In "Lord of the Flies," what is Simon's family history?

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mrerick eNotes educator| Certified Educator

I don't believe we're ever given Simon's exact family history, but I think there are certainly some family life things we can infer from the actions of his character.  I think we can safely assume that Simon is an older brother to multiple siblings at home, he is given large amounts of responsibility in watching those siblings,  and he is subject to some form of strong authority at home, either a parent or some other caretaker.

 These may seem like contradictory statements, but let's look at how Simon acts in the novel.  He is, by far, the most helpful boy on the island.  Whenever someone needs help, he is the first to give it.  Simon helps Ralph build the shelters, gives Piggy his glasses back when Jack takes them away, gives Piggy meat at the first feast when Jack denies it, grabs fruit for the littleuns when they can't reach it, and provides moral support when Ralph starts questioning his own motives.

Simon is also one of the more brave characters on the island which may indicate his natural instinct to protect those around him.  He has no problems standing up to Jack to when he feels Jack is wronging someone (particularily Piggy), and makes multiple trips through the jungle by himself, an action that should frighten any twelve year old.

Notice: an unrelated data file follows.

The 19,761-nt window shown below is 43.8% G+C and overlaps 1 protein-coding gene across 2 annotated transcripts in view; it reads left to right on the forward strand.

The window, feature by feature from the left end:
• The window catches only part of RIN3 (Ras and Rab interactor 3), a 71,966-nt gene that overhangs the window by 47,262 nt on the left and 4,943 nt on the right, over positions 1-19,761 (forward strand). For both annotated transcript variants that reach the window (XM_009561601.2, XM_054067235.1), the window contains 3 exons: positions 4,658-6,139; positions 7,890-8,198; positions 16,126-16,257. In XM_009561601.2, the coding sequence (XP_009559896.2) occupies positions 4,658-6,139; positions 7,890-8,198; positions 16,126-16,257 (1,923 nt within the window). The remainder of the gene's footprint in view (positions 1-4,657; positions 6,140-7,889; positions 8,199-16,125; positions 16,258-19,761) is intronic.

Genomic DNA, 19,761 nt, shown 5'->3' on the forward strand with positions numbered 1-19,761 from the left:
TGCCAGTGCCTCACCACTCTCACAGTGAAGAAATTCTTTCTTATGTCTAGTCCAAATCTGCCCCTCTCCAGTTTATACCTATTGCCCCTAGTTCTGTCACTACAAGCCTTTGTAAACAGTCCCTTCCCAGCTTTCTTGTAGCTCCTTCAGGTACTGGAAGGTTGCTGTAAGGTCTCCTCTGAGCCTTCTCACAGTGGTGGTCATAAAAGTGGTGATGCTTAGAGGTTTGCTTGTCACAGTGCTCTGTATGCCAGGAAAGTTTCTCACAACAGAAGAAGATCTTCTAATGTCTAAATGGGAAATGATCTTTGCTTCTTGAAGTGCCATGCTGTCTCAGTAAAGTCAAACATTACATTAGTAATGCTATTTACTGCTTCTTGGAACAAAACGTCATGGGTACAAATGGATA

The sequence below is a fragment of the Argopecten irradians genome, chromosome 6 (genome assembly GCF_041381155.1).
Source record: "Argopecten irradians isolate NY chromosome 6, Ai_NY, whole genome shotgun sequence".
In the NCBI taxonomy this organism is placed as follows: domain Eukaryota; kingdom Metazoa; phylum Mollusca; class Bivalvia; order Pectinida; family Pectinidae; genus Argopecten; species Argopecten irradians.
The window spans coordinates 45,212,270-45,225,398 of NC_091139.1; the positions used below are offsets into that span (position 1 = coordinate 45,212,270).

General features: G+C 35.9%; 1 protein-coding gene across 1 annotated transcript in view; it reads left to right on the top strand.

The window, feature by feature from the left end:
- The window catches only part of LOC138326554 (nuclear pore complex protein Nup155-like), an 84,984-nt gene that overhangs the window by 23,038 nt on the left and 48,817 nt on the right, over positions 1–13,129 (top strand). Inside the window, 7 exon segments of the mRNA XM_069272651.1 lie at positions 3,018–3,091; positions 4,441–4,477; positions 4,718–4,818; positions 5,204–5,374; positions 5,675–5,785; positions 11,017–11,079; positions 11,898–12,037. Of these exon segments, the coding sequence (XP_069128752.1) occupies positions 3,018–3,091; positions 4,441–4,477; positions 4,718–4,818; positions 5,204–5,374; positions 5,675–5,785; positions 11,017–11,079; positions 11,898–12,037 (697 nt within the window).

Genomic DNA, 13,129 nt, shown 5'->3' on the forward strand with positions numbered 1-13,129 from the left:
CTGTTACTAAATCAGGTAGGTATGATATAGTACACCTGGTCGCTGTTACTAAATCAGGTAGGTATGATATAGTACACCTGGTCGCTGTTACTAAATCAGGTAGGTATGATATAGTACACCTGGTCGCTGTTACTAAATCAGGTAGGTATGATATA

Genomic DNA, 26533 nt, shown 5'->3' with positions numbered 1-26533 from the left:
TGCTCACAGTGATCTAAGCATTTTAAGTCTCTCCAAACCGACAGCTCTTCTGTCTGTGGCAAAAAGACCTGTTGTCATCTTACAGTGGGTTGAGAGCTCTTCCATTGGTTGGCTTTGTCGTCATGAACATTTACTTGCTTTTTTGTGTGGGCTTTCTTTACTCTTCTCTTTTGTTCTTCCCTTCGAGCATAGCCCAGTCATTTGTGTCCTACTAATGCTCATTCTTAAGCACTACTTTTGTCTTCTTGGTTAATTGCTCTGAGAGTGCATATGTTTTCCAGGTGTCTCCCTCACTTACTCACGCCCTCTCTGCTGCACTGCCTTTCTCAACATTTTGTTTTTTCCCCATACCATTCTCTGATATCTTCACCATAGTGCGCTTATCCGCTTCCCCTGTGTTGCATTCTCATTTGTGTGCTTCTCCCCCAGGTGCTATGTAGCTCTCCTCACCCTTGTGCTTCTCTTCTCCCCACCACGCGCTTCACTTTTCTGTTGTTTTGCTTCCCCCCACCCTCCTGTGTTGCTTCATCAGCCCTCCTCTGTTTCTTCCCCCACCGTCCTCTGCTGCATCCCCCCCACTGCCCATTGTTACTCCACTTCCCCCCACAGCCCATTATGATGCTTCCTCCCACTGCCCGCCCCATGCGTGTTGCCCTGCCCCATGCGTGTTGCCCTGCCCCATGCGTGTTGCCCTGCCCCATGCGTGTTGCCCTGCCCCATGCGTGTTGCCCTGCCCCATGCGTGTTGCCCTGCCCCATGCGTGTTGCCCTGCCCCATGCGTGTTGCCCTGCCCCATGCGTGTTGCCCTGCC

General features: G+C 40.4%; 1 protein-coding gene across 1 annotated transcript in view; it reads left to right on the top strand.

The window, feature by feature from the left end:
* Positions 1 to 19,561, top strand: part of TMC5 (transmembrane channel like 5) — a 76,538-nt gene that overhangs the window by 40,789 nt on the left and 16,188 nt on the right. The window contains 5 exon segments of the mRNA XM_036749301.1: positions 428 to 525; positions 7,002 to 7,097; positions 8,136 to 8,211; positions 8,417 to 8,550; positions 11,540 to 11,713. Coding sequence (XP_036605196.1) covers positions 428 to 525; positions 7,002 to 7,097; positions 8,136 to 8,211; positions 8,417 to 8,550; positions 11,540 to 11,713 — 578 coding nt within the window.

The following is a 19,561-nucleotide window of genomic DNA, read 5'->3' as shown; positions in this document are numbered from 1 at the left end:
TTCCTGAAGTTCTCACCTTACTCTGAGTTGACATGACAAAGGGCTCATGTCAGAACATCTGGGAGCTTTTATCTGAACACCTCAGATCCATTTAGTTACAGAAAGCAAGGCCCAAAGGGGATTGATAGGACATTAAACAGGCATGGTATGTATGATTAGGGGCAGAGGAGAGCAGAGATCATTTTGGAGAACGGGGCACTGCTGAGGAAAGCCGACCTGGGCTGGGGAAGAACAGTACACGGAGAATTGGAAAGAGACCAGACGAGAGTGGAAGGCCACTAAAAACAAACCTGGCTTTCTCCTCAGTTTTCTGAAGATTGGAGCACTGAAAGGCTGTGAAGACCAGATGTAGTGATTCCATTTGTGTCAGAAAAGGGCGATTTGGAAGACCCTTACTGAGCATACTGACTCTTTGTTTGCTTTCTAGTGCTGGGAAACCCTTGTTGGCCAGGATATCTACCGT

Aside from all of this, though, Simon shows a tendency to heed any direction from authority figures, in this case Ralph and Jack, something that suggests his protection and supervision of...

mrerick eNotes educator| Certified Educator

...those siblings at home is not absolute.  In fact, when a strong figure presents an opinion, Simon tends to "clam up" and finds it difficult to present his thoughts and opinions to the group.  This is exampled very well in his inability to tell the others what the real beast is.

All of this put together very much reminds me of the older brothers I see in school on a regular basis.  They can be very protective of their younger siblings during the school day, especially those that have more than one in the building.  However, once mom or dad is around them, they have a tendancy to give over that control and supervision to the higher authority, particularily if the parent has an overpowering personality.  This provides a stark contrast to other characters on the island, like Jack, who I could easily picture as an only child with too much time on his hands at home.

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Lord of the Flies

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